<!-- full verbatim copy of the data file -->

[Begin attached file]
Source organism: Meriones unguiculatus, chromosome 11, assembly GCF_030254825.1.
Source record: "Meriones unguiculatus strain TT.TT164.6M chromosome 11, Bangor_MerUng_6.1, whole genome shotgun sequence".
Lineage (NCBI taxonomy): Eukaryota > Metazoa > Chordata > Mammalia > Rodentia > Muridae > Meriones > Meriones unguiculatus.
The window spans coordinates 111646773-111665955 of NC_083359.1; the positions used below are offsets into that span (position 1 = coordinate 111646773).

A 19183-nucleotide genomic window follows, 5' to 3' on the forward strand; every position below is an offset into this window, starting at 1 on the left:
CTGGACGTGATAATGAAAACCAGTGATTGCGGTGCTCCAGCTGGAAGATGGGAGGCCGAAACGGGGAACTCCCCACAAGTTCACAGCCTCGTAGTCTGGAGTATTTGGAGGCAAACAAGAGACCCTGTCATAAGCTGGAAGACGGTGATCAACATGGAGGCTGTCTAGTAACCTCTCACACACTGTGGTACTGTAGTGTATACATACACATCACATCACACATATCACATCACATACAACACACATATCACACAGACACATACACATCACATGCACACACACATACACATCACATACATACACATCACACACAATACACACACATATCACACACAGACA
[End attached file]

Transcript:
Source organism: Meriones unguiculatus, chromosome 11, assembly GCF_030254825.1.
Source record: "Meriones unguiculatus strain TT.TT164.6M chromosome 11, Bangor_MerUng_6.1, whole genome shotgun sequence".
Lineage (NCBI taxonomy): Eukaryota > Metazoa > Chordata > Mammalia > Rodentia > Muridae > Meriones > Meriones unguiculatus.
The window spans coordinates 111646773-111665955 of NC_083359.1; the positions used below are offsets into that span (position 1 = coordinate 111646773).

A 19183-nucleotide genomic window follows, 5' to 3' on the forward strand; every position below is an offset into this window, starting at 1 on the left:
CTGGACGTGATAATGAAAACCAGTGATTGCGGTGCTCCAGCTGGAAGATGGGAGGCCGAAACGGGGAACTCCCCACAAGTTCACAGCCTCGTAGTCTGGAGTATTTGGAGGCAAACAAGAGACCCTGTCATAAGCTGGAAGACGGTGATCAACATGGAGGCTGTCTAGTAACCTCTCACACACTGTGGTACTGTAGTGTATACATACACATCACATCACACATATCACATCACATACAACACACATATCACACAGACACATACACATCACATGCACACACACATACACATCACATACATACACATCACACACAATACACACACATATCACACACAGACA